New Drilling Ban Creates Conflict


"The latest moratorium drew immediate condemnation."

The Obama administration on Monday issued a new order banning most new deepwater-drilling activities until Nov. 30, revamping an earlier moratorium struck down in federal court and setting up another round of conflict with the oil industry.

The latest moratorium, a response to the continuing Gulf oil spill, drew immediate condemnation from oil-industry representatives and their allies.

Interior Secretary Ken Salazar said in a statement that his latest order banning new deepwater drilling reflected new evidence regarding safety concerns, shortcomings in industry equipment to control blowouts, and spill-response capabilities that are strained by the BP spill.

The new ban establishes a process through which the Interior Department will gather information that could "provide the basis for identifying conditions for resuming certain deepwater drilling activities." Instead of issuing a blanket ban on drilling in waters of 500 feet or more, the moratorium is targeted at specific drilling configurations and technologies.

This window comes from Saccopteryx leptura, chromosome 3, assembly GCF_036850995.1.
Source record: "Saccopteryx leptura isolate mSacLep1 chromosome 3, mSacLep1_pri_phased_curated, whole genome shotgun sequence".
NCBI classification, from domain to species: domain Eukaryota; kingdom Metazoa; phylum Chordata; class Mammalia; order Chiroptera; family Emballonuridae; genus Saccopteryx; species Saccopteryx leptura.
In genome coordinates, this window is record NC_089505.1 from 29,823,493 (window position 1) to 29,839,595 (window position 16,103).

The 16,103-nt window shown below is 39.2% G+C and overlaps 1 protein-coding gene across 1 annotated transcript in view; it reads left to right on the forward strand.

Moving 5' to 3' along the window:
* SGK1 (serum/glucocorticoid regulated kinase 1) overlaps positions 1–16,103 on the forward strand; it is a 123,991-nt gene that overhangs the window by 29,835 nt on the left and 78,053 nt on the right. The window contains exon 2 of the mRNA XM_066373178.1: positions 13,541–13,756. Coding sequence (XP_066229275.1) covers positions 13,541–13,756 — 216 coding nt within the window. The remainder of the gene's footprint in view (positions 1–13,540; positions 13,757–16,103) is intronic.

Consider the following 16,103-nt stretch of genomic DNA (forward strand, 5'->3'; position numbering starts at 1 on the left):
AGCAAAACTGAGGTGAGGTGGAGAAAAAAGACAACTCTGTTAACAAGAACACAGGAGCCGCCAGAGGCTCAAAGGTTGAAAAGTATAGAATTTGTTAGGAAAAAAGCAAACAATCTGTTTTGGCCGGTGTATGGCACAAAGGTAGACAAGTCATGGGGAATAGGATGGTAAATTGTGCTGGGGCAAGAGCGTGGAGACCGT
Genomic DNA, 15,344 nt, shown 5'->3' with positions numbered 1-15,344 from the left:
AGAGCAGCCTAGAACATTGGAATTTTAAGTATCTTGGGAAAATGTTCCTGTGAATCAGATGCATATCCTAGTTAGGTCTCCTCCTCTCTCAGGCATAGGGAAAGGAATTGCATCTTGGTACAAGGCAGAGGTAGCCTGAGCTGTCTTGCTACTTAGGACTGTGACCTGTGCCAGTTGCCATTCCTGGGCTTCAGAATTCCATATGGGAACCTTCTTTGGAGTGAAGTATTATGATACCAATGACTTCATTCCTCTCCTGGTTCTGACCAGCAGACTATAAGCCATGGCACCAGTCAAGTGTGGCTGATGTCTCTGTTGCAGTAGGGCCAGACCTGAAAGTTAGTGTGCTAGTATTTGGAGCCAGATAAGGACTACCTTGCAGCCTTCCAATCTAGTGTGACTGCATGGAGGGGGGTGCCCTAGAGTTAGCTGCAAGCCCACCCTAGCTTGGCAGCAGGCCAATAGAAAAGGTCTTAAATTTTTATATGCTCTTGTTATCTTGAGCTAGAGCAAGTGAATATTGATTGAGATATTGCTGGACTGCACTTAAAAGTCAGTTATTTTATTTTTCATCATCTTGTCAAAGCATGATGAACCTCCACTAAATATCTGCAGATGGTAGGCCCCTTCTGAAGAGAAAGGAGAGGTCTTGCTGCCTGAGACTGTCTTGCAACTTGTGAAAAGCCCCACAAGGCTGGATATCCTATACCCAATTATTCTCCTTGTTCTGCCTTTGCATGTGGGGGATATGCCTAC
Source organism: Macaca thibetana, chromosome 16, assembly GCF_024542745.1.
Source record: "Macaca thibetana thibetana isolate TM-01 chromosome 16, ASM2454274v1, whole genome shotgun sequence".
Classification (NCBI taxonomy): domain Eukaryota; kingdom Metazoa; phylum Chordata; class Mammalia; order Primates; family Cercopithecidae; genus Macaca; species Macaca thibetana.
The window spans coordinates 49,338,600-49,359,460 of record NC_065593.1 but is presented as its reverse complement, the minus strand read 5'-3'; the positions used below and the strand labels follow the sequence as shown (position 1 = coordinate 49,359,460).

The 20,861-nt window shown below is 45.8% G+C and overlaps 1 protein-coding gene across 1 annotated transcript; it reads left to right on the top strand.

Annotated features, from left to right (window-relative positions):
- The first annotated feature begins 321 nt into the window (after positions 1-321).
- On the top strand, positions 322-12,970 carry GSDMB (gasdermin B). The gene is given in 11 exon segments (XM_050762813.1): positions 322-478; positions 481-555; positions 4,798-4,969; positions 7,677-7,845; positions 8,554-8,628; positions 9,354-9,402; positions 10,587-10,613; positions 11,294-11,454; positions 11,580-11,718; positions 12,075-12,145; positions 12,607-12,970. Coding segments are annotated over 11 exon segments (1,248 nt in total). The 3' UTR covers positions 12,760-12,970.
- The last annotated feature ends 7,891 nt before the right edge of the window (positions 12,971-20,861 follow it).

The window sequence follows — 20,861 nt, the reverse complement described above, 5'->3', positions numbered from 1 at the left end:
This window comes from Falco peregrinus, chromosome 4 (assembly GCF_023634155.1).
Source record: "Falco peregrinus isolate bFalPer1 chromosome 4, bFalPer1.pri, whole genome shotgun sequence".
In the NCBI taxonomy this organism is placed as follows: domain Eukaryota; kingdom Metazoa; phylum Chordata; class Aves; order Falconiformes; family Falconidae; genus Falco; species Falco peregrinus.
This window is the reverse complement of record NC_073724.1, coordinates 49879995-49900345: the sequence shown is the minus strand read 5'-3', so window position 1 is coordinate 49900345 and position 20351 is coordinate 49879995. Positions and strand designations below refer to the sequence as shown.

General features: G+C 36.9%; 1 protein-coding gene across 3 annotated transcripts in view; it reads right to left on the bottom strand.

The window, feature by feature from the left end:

About 33 deepwater rigs are directly affected by the moratorium. But uncertainty about Interior Department drilling policy has frozen activity among shallow-water rig operators not technically covered by the deepwater moratorium.

The initial moratorium, announced May 27, was intended to be in place for six months to give a presidential commission time to investigate the causes of the blowout in the BP well.

A federal district-court judge last month threw out the moratorium, calling it arbitrary, and questioning the logic the Obama administration used to defend it.

The Fifth Circuit Court of Appeals in New Orleans declined to reinstate the May 27 moratorium pending a hearing on the appeal. The Fifth Circuit is expected to hear the administration's appeal of the lower court ruling by the end of August.

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